• [00:17:25] What am I doing right after this? Or write that down. Um, one other quick question, then we’ll do rapid fire. So the person, so right now I’m guessing that there’s someone or multiple people watching this right now, that they’re feeling compelled and all this to try to figure out how they can emerge as a leader, how they can step forward.
  • [00:17:46] There’s something on their heart, there’s something pulling them. And maybe they’ve had been hesitant because they play up and play down like that, and they’re saying, well, I’m not the police chief, or I’m not the politician, or whatever it is, so I’ll just stay in my place. But there’s something pulling out them.
  • [00:18:01] If you could give them. And I mean, this is so broad, that’s going to be hard. But if you could give him one thing, the one thing that would compel them to act and honor that which is on their heart to emerge and lead, what would that be? Mmm. Just do something. Just move a little bit. I often just say, just do stuff, do lots of stuff.
  • [00:18:25] Um, do something different each day. It doesn’t have to be grand, like we’re not all going to be like a Gandhi. It’s not that. It’s the little micro things that we do every day. Um, that reaching out to someone else or breaking out of our own, um, familiar zone that we stay safe in. It’s a little micro movements that are, are, are huge.
  • [00:18:48] Um, leadership capacity builders. Cause I don’t, I can’t compare myself to you. I know when I’ve moved myself forward. And so by your own yardstick every day, just say, what’s one little thing that I can do to just move the needle a little bit to make this world a better place to live? And that one thing might just be, maybe get an extra hour of rest.
  • [00:19:10] And that one thing might be asking your neighbor if you can, um, take their garbage out for them. It might be something for you or something for someone else, but everything you do causes something to move. My favorite quote is you never touch someone so lightly. You do not leave a trace. Hmm. So just know that any movement causes something else.
  • [00:19:30] So that mindfulness, but you don’t have to do big things. Just do a micro thing. They add up. How about I answer, Kathleen? We’ll finish up with three rapid fire questions. All right? People are at home. Most of us are either on voluntary, what is it called, self isolation, or we’re in actual new mentoring kind of quarantine now, and we’re really spending a lot of time in our four walls.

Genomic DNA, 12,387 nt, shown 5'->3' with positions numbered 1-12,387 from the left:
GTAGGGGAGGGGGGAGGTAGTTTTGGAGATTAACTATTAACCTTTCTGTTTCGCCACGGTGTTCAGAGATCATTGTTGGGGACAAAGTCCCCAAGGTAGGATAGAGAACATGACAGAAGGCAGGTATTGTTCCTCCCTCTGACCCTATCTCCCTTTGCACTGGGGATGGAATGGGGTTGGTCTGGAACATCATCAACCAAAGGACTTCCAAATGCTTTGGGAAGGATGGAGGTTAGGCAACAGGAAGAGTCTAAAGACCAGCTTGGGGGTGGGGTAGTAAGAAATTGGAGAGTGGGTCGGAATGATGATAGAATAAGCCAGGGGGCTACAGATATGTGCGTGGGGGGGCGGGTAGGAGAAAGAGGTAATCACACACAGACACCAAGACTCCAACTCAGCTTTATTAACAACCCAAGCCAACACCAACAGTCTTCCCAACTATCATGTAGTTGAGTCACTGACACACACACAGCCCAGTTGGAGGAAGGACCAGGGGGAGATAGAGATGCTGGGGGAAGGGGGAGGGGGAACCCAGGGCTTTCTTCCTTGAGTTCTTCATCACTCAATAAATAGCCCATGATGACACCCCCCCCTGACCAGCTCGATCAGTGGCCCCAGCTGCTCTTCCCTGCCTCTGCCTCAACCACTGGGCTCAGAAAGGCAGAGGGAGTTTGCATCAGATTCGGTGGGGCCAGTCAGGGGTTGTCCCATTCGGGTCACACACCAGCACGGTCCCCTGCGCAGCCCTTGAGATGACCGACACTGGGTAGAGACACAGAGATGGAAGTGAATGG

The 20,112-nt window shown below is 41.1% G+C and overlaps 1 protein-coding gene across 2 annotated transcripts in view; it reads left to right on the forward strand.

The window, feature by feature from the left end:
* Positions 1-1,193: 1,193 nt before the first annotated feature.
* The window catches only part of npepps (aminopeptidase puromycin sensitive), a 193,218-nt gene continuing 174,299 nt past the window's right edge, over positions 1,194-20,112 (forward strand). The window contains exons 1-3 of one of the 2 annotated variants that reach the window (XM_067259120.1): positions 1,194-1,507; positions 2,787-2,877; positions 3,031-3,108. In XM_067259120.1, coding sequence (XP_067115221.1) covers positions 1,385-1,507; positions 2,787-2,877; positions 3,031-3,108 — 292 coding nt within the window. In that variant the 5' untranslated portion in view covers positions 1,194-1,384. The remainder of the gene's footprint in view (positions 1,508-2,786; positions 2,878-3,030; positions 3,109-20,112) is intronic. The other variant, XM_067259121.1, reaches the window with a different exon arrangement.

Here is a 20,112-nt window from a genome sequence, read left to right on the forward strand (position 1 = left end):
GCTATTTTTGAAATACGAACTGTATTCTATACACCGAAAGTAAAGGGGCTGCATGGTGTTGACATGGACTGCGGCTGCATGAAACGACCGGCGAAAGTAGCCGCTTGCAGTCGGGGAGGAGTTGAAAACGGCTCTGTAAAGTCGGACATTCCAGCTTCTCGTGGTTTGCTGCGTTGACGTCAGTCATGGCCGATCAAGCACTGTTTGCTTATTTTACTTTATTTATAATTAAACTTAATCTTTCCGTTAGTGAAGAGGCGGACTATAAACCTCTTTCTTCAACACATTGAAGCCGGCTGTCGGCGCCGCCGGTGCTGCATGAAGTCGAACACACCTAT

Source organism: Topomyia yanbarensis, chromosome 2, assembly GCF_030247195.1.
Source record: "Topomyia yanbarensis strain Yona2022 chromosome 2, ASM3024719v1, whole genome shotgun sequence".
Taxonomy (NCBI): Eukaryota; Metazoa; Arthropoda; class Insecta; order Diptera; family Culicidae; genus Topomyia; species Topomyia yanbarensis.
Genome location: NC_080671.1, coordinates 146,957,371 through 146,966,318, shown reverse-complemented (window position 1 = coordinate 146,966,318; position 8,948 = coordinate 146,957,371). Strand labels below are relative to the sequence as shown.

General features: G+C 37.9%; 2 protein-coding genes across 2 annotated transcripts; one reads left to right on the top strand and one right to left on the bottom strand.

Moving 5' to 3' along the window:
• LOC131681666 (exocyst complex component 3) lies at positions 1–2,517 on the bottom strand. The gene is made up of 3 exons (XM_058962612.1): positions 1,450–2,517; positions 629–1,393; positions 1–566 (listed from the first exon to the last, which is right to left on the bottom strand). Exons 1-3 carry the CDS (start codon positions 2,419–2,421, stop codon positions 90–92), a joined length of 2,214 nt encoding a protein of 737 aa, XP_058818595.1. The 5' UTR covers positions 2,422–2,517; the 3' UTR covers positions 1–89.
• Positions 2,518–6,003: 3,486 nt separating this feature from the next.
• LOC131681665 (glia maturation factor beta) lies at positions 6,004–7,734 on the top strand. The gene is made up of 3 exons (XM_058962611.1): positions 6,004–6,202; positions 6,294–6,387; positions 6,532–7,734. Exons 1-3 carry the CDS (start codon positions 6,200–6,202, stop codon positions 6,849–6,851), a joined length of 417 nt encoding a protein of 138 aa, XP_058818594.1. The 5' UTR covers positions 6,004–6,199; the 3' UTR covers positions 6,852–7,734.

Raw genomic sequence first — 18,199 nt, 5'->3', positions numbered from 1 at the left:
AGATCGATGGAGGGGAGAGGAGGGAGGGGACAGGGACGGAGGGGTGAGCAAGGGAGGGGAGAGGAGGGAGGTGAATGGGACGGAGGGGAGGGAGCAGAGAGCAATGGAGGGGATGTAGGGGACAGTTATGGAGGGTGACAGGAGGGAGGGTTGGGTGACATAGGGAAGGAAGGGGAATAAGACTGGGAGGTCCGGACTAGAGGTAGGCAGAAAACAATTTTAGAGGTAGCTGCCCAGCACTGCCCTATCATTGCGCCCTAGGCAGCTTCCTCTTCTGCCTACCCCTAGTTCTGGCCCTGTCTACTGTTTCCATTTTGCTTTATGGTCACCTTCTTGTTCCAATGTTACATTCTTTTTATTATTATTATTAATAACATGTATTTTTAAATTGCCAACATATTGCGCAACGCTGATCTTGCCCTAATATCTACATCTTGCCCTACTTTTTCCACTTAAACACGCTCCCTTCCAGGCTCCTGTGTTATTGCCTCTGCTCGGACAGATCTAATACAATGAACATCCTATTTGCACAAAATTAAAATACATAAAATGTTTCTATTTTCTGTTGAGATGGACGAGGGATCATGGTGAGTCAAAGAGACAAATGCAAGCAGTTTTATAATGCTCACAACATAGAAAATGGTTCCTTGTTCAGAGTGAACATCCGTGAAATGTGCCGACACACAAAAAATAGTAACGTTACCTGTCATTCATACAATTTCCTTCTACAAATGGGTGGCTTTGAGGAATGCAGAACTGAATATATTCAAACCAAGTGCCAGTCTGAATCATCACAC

• [00:19:54] And I think that time is really one of the greatest assets we have right now because it presents an opportunity for us to maybe grow, expand, learn, have fun, reconnect, you know, whatever that is for someone. So if you could recommend one podcast that people listened to during this time, what would that be?
  • [00:20:10] Okay. My favorite podcast is my favorite murder. Oh, yes. I was hoping you would say favorite podcast. I just listened to a new one yesterday. It’s, I love it. It’s great for laugh and it’s about true crime, which is my passion. I love it. Book that you’d recommend people read. Um, a book that I’m reading right now is called the well designed life by Kira bobbin it, and it’s really working on, um, thinking patterns and, um, so the neuroscience of the brain.
  • [00:20:43] So that’s interesting to me. And movie or documentary, do you recommend people watch. Um, well, uh, again, a rocket man is the best movie, but I’m sticking with my, I love pretend things and I’m watching the good fight right now. I, I just, I love the good wife and I’m watching the gunfights so I don’t, I’m not super deep on what I watch or, or, um, what I listened to.
  • [00:21:05] I, the books I read moved me along in my intellectual, but the rest are escape. So that’s what I’m doing right now.
  • [00:21:17] Kathleen, thank you so much for your time today. This has been absolutely incredible. And there’s just, there’s, there’s such little gems in here that I hope you all rewatch this and really, really take it to heart. And you know, maybe in the comments when you circle back and watch it, just let us all know how you took pause today.
  • [00:21:33] You know, what, what was the conversation you had with yourself? And there’s, there’s really is, this could be the biggest opportunity of your life too, to have that conversation with yourself that you’ve been putting off. And. Know, move forward and remember it. The marathon’s one step-by-step. And I think this was incredible.
  • [00:21:53] Thanks Kathleen. Well, thank you and thank you for taking initiative. I love being a part of it and um, I look forward to more. Yeah, absolutely. Social distance, high five to finish up.

What would I do if I wasn’t thinking about where I think I should be.

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Listen to Kathleen!

Thank you for the amazing conversation, Jesse Brisendine! We talk spirit animals, stories, fears, and what gets in the way. Things that are always relevant but even more so during these uncertain times.

If you do not know Jesse, you are in for a treat. Jesse is a big believer in humanity and what we can accomplish when we come together at our best…oh and he’s also a fan of professional wrestling!

Now…this is important. The conversation I had with Jesse is amazing but I want that same conversation with you.

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My name is Kathleen Seeley and I provide Tips, Tools, Programs, and Mentorship to help YOU develop your personal leadership skills so that you can take yourself to your dream Business, Job & Life.